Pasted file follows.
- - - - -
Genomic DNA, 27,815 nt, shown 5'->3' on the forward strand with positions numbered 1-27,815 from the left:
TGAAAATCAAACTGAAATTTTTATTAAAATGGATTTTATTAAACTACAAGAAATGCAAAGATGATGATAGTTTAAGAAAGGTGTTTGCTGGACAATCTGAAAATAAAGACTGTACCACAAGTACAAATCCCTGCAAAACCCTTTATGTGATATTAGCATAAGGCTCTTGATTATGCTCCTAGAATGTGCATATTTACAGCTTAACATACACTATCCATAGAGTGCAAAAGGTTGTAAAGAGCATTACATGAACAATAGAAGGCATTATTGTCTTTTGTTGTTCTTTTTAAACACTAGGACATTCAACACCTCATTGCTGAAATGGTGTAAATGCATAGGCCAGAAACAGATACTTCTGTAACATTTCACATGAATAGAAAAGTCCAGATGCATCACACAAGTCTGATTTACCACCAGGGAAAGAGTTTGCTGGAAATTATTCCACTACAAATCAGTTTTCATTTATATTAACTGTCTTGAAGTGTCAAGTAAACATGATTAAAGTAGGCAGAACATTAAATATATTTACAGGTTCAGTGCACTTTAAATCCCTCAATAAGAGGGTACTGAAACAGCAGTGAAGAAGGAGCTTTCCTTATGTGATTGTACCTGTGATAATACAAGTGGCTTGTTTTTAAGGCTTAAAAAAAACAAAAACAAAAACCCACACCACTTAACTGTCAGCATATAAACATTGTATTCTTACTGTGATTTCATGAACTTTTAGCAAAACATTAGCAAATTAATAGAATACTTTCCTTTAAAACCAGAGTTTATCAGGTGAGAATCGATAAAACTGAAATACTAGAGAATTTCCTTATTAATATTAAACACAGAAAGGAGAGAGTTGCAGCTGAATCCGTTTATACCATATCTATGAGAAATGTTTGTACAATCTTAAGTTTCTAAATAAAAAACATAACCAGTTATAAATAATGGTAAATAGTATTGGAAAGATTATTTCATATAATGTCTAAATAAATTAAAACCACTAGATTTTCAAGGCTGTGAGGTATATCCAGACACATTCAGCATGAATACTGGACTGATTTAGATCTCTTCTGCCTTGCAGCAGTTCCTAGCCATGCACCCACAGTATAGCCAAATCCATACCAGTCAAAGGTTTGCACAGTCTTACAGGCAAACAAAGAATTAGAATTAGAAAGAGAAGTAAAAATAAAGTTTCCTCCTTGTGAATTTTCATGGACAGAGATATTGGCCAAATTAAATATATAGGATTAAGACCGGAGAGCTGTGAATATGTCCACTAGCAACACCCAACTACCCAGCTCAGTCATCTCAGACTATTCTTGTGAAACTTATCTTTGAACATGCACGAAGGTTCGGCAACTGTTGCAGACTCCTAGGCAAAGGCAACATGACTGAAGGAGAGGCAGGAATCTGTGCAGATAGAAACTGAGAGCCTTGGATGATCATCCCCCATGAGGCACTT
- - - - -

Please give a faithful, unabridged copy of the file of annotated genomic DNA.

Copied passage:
Genomic DNA, 27,815 nt, shown 5'->3' on the forward strand with positions numbered 1-27,815 from the left:
TGAAAATCAAACTGAAATTTTTATTAAAATGGATTTTATTAAACTACAAGAAATGCAAAGATGATGATAGTTTAAGAAAGGTGTTTGCTGGACAATCTGAAAATAAAGACTGTACCACAAGTACAAATCCCTGCAAAACCCTTTATGTGATATTAGCATAAGGCTCTTGATTATGCTCCTAGAATGTGCATATTTACAGCTTAACATACACTATCCATAGAGTGCAAAAGGTTGTAAAGAGCATTACATGAACAATAGAAGGCATTATTGTCTTTTGTTGTTCTTTTTAAACACTAGGACATTCAACACCTCATTGCTGAAATGGTGTAAATGCATAGGCCAGAAACAGATACTTCTGTAACATTTCACATGAATAGAAAAGTCCAGATGCATCACACAAGTCTGATTTACCACCAGGGAAAGAGTTTGCTGGAAATTATTCCACTACAAATCAGTTTTCATTTATATTAACTGTCTTGAAGTGTCAAGTAAACATGATTAAAGTAGGCAGAACATTAAATATATTTACAGGTTCAGTGCACTTTAAATCCCTCAATAAGAGGGTACTGAAACAGCAGTGAAGAAGGAGCTTTCCTTATGTGATTGTACCTGTGATAATACAAGTGGCTTGTTTTTAAGGCTTAAAAAAAACAAAAACAAAAACCCACACCACTTAACTGTCAGCATATAAACATTGTATTCTTACTGTGATTTCATGAACTTTTAGCAAAACATTAGCAAATTAATAGAATACTTTCCTTTAAAACCAGAGTTTATCAGGTGAGAATCGATAAAACTGAAATACTAGAGAATTTCCTTATTAATATTAAACACAGAAAGGAGAGAGTTGCAGCTGAATCCGTTTATACCATATCTATGAGAAATGTTTGTACAATCTTAAGTTTCTAAATAAAAAACATAACCAGTTATAAATAATGGTAAATAGTATTGGAAAGATTATTTCATATAATGTCTAAATAAATTAAAACCACTAGATTTTCAAGGCTGTGAGGTATATCCAGACACATTCAGCATGAATACTGGACTGATTTAGATCTCTTCTGCCTTGCAGCAGTTCCTAGCCATGCACCCACAGTATAGCCAAATCCATACCAGTCAAAGGTTTGCACAGTCTTACAGGCAAACAAAGAATTAGAATTAGAAAGAGAAGTAAAAATAAAGTTTCCTCCTTGTGAATTTTCATGGACAGAGATATTGGCCAAATTAAATATATAGGATTAAGACCGGAGAGCTGTGAATATGTCCACTAGCAACACCCAACTACCCAGCTCAGTCATCTCAGACTATTCTTGTGAAACTTATCTTTGAACATGCACGAAGGTTCGGCAACTGTTGCAGACTCCTAGGCAAAGGCAACATGACTGAAGGAGAGGCAGGAATCTGTGCAGATAGAAACTGAGAGCCTTGGATGATCATCCCCCATGAGGCACTT